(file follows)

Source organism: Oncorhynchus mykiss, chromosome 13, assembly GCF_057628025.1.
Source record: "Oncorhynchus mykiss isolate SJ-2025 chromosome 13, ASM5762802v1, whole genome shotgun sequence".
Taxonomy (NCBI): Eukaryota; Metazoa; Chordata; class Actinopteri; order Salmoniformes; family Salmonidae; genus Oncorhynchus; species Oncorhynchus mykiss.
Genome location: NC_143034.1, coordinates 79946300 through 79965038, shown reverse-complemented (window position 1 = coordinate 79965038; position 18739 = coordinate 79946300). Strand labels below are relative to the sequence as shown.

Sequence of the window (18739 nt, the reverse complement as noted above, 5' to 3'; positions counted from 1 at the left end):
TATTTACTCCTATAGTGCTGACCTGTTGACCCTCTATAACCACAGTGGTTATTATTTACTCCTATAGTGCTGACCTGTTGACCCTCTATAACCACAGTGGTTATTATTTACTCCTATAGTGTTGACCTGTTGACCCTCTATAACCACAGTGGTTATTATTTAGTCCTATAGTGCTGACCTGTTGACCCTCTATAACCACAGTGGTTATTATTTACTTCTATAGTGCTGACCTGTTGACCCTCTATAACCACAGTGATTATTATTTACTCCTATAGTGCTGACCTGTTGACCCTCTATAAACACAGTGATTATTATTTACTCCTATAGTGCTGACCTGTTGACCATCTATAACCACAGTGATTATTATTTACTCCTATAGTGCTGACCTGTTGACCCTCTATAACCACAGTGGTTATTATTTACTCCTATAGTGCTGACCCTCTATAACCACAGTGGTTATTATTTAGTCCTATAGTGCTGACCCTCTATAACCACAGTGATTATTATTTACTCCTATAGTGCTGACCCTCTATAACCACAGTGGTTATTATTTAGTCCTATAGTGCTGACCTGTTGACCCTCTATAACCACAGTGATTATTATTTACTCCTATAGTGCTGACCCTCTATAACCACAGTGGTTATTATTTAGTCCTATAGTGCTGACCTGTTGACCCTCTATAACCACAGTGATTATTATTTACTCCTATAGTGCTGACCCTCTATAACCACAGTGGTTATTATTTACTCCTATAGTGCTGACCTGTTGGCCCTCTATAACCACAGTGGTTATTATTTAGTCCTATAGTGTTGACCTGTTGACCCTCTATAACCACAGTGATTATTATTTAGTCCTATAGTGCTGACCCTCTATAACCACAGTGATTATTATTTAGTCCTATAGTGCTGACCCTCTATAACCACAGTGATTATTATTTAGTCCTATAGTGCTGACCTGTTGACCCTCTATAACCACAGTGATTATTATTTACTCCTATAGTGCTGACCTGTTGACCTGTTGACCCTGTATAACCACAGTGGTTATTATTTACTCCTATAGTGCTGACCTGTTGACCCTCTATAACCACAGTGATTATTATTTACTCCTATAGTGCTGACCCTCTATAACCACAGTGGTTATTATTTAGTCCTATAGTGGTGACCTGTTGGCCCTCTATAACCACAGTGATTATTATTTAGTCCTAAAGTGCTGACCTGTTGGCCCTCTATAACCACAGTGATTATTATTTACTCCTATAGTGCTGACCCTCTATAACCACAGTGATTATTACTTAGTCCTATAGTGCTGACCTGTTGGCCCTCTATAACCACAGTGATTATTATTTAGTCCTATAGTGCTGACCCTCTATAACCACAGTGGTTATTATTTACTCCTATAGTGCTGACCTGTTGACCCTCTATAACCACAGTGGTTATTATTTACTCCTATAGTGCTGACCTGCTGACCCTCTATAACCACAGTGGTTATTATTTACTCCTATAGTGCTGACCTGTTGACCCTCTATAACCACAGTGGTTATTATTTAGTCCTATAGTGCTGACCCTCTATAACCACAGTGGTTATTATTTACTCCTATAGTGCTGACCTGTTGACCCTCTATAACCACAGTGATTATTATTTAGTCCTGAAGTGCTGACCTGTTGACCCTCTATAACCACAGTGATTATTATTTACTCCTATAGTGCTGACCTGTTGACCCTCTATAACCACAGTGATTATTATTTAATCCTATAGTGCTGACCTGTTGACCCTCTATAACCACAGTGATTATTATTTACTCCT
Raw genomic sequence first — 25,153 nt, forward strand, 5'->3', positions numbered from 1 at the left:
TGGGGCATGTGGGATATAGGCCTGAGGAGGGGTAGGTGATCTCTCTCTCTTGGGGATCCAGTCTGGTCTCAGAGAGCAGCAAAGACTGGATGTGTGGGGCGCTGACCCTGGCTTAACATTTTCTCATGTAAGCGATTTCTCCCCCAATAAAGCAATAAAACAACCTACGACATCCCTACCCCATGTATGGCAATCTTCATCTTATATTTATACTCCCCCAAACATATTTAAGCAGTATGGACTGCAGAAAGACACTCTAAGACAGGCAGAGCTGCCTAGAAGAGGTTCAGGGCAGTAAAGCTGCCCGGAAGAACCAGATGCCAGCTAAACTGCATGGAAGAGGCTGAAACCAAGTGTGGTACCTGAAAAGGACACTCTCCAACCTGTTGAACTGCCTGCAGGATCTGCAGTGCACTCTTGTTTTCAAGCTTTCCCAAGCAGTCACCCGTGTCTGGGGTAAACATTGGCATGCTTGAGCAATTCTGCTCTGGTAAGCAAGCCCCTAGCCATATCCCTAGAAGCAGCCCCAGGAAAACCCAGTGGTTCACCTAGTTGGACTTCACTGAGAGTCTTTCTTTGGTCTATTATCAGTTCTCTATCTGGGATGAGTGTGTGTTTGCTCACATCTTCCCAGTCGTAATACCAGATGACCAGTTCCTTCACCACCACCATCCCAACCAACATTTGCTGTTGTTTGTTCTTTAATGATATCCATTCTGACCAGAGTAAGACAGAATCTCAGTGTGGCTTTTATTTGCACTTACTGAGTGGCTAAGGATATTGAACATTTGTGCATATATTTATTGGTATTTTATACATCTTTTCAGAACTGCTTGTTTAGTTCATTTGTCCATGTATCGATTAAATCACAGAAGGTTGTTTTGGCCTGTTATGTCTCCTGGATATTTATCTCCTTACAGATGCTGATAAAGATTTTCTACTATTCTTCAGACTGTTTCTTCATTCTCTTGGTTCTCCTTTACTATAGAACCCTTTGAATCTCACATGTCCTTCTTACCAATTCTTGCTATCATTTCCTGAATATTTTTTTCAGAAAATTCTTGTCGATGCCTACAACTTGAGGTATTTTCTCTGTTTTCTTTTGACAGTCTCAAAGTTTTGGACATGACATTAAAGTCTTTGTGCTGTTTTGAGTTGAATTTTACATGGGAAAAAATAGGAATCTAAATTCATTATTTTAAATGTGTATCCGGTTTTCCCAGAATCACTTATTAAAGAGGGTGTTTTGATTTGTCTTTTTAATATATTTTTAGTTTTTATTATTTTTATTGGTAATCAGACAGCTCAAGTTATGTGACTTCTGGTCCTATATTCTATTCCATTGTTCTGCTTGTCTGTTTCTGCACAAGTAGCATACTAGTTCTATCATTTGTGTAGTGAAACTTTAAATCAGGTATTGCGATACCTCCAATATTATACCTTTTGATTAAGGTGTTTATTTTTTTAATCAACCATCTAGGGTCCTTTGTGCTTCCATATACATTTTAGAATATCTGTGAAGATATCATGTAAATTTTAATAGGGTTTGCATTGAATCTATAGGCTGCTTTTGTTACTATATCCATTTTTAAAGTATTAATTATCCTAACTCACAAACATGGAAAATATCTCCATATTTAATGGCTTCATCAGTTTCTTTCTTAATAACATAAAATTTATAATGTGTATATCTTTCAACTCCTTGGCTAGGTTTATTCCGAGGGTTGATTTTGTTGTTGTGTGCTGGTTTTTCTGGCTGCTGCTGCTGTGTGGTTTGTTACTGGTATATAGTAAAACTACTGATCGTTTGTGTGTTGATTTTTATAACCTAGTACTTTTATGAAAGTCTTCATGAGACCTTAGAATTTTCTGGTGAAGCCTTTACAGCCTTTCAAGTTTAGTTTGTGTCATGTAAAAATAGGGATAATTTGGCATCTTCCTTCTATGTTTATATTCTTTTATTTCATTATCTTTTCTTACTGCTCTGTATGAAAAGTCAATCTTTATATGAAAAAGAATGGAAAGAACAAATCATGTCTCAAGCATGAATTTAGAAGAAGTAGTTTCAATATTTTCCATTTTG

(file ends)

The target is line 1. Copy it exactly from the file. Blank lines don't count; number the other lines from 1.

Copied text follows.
Source organism: Oncorhynchus mykiss, chromosome 13, assembly GCF_057628025.1.